My new book, A Familiar Wilderness: Searching for Home on Daniel Boone’s Road, is now available (University of Tennessee Press).
It tells the story of my solo hike in 2013 that traced the route that Daniel Boone and a 30-person crew blazed in 1775, which opened the way for westbound pioneers and grew into the iconic Wilderness Road.
Writing as one who moved to northeast Tennessee after a lifetime of moving around, I wanted to better understand and appreciate my adopted home, and so I made this journey. A Familiar Wilderness is framed by my 300-mile trek between Sycamore Shoals, Tennessee, and Fort Boonesborough, Kentucky, most of it along state and federal highways that have long since overwritten the Wilderness Road.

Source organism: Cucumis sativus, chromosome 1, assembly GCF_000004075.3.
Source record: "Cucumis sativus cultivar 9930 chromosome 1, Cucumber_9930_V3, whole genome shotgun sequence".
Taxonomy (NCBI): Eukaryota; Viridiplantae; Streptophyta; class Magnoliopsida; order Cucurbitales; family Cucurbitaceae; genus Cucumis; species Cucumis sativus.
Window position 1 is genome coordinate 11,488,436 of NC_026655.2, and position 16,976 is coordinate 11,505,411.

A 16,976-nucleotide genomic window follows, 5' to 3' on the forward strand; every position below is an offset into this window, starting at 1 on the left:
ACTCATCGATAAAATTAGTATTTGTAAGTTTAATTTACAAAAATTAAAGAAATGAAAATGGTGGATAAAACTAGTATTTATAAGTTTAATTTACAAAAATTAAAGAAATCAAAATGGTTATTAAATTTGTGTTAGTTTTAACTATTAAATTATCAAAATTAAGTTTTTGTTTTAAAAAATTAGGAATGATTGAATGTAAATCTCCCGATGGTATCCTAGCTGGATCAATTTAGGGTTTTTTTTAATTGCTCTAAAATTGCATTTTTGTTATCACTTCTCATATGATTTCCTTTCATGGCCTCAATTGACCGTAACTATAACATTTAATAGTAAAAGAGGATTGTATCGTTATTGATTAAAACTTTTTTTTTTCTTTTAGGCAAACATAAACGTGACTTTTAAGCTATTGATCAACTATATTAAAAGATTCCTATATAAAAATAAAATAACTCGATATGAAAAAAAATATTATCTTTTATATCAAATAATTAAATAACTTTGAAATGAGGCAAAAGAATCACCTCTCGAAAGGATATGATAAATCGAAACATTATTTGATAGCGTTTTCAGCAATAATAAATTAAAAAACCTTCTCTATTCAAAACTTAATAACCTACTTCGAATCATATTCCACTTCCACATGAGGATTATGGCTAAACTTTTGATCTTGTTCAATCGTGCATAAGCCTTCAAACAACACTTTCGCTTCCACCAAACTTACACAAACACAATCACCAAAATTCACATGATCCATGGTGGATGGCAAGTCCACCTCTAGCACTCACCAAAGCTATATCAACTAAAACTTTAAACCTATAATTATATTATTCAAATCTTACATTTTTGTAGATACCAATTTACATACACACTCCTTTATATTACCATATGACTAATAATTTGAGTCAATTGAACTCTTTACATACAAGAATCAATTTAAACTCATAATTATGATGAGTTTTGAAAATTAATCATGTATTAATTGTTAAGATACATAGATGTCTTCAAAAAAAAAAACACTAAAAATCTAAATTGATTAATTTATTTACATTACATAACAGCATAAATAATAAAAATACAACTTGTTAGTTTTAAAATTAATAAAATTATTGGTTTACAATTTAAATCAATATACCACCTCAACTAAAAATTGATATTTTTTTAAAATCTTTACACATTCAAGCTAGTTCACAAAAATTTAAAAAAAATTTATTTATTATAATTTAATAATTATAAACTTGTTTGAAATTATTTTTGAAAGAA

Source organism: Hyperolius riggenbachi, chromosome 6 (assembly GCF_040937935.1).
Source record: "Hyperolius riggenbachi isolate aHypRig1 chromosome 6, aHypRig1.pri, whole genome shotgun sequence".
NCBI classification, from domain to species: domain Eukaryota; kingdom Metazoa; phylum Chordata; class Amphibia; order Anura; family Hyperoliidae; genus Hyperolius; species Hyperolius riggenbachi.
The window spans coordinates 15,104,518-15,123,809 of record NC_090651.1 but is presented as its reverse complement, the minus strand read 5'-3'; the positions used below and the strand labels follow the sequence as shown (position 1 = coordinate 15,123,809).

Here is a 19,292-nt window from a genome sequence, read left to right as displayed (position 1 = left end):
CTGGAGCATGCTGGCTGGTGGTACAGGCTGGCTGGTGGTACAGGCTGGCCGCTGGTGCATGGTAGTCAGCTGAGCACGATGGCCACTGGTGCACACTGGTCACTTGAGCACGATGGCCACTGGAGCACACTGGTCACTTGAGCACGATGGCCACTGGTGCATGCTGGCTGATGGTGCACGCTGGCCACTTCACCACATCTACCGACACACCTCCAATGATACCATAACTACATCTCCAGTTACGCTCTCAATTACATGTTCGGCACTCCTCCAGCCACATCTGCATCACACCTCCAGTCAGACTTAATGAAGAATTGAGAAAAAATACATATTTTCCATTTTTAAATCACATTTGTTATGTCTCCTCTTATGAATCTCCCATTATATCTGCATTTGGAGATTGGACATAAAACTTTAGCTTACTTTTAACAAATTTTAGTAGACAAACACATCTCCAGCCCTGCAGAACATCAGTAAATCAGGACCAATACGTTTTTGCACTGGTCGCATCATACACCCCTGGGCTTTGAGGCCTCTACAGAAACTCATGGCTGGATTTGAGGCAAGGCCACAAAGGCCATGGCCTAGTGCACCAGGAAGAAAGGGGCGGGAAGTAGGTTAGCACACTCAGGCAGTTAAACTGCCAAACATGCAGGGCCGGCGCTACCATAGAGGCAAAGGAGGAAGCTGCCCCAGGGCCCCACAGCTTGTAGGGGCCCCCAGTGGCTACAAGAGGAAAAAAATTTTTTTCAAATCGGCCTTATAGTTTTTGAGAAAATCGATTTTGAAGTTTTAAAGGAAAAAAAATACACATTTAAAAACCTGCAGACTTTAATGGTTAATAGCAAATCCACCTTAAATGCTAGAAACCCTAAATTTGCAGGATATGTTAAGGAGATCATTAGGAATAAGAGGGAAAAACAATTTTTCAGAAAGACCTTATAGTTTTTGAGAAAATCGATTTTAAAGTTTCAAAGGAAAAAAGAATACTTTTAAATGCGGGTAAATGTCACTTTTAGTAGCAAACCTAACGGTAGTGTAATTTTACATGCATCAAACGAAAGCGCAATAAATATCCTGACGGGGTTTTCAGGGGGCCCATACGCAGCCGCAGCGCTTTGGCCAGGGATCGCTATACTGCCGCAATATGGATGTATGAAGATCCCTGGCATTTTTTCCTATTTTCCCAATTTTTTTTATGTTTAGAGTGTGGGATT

In telling that story, the book weaves in the complex history of the road and the places it passes through, considers how the region has grown and developed from the 18th century until the present, intimately describes the locations as they exist now, and introduces dozens of people I met and interviewed (and occasionally befriended) during the journey, letting them tell their stories.
As I go, I also try to offer a close-up perspective of the region, frequently raising questions about the environmental and economic impact of “civilization,” the relationships between white settlers and Native Americans, the evolution of the region’s culture, the impact and legacy of coal mining, and more.
The response so far has been gratifying, such as from George Brosi at Appalachian Mountain Books.
For more information and to keep up with upcoming events, please visit and like the book’s Facebook page. I’d love to hear from you too.